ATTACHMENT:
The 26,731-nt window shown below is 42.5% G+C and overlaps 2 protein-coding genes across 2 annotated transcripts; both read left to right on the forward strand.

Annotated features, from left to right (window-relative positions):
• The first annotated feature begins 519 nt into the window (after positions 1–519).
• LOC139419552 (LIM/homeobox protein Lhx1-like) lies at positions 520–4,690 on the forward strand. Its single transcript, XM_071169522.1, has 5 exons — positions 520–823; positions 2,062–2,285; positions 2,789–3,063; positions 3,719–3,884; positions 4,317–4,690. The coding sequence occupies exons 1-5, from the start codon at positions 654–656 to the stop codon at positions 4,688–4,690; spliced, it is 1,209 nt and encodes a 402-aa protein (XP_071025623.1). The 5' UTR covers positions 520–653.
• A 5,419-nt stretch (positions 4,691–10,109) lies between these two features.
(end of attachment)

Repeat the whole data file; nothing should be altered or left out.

The 26,731-nt window shown below is 42.5% G+C and overlaps 2 protein-coding genes across 2 annotated transcripts; both read left to right on the forward strand.

Annotated features, from left to right (window-relative positions):
• The first annotated feature begins 519 nt into the window (after positions 1–519).
• LOC139419552 (LIM/homeobox protein Lhx1-like) lies at positions 520–4,690 on the forward strand. Its single transcript, XM_071169522.1, has 5 exons — positions 520–823; positions 2,062–2,285; positions 2,789–3,063; positions 3,719–3,884; positions 4,317–4,690. The coding sequence occupies exons 1-5, from the start codon at positions 654–656 to the stop codon at positions 4,688–4,690; spliced, it is 1,209 nt and encodes a 402-aa protein (XP_071025623.1). The 5' UTR covers positions 520–653.
• A 5,419-nt stretch (positions 4,691–10,109) lies between these two features.